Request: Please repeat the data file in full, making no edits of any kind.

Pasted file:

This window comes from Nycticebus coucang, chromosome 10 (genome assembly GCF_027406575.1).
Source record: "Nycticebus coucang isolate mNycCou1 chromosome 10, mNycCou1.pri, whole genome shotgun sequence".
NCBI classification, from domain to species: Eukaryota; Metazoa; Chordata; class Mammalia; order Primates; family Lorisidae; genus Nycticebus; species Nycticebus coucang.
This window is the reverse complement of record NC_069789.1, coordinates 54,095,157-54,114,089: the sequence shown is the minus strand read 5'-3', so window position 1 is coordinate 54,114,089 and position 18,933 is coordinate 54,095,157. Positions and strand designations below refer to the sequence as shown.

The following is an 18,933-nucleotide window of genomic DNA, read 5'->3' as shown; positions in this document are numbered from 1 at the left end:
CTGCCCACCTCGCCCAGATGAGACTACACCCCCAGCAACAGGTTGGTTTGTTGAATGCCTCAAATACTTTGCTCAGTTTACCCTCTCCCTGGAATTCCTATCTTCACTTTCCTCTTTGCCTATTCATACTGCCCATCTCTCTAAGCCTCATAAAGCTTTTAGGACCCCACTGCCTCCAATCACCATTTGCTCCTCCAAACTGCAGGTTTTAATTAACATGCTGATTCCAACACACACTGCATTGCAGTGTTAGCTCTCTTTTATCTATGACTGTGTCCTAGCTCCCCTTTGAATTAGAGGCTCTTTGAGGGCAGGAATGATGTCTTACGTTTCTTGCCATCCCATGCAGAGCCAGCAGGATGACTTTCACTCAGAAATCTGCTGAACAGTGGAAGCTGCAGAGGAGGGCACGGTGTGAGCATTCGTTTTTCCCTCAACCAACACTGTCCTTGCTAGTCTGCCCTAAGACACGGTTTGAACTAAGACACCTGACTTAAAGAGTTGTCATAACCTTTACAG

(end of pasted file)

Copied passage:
This window comes from Nycticebus coucang, chromosome 10 (genome assembly GCF_027406575.1).
Source record: "Nycticebus coucang isolate mNycCou1 chromosome 10, mNycCou1.pri, whole genome shotgun sequence".
NCBI classification, from domain to species: Eukaryota; Metazoa; Chordata; class Mammalia; order Primates; family Lorisidae; genus Nycticebus; species Nycticebus coucang.
This window is the reverse complement of record NC_069789.1, coordinates 54,095,157-54,114,089: the sequence shown is the minus strand read 5'-3', so window position 1 is coordinate 54,114,089 and position 18,933 is coordinate 54,095,157. Positions and strand designations below refer to the sequence as shown.

The following is an 18,933-nucleotide window of genomic DNA, read 5'->3' as shown; positions in this document are numbered from 1 at the left end:
CTGCCCACCTCGCCCAGATGAGACTACACCCCCAGCAACAGGTTGGTTTGTTGAATGCCTCAAATACTTTGCTCAGTTTACCCTCTCCCTGGAATTCCTATCTTCACTTTCCTCTTTGCCTATTCATACTGCCCATCTCTCTAAGCCTCATAAAGCTTTTAGGACCCCACTGCCTCCAATCACCATTTGCTCCTCCAAACTGCAGGTTTTAATTAACATGCTGATTCCAACACACACTGCATTGCAGTGTTAGCTCTCTTTTATCTATGACTGTGTCCTAGCTCCCCTTTGAATTAGAGGCTCTTTGAGGGCAGGAATGATGTCTTACGTTTCTTGCCATCCCATGCAGAGCCAGCAGGATGACTTTCACTCAGAAATCTGCTGAACAGTGGAAGCTGCAGAGGAGGGCACGGTGTGAGCATTCGTTTTTCCCTCAACCAACACTGTCCTTGCTAGTCTGCCCTAAGACACGGTTTGAACTAAGACACCTGACTTAAAGAGTTGTCATAACCTTTACAG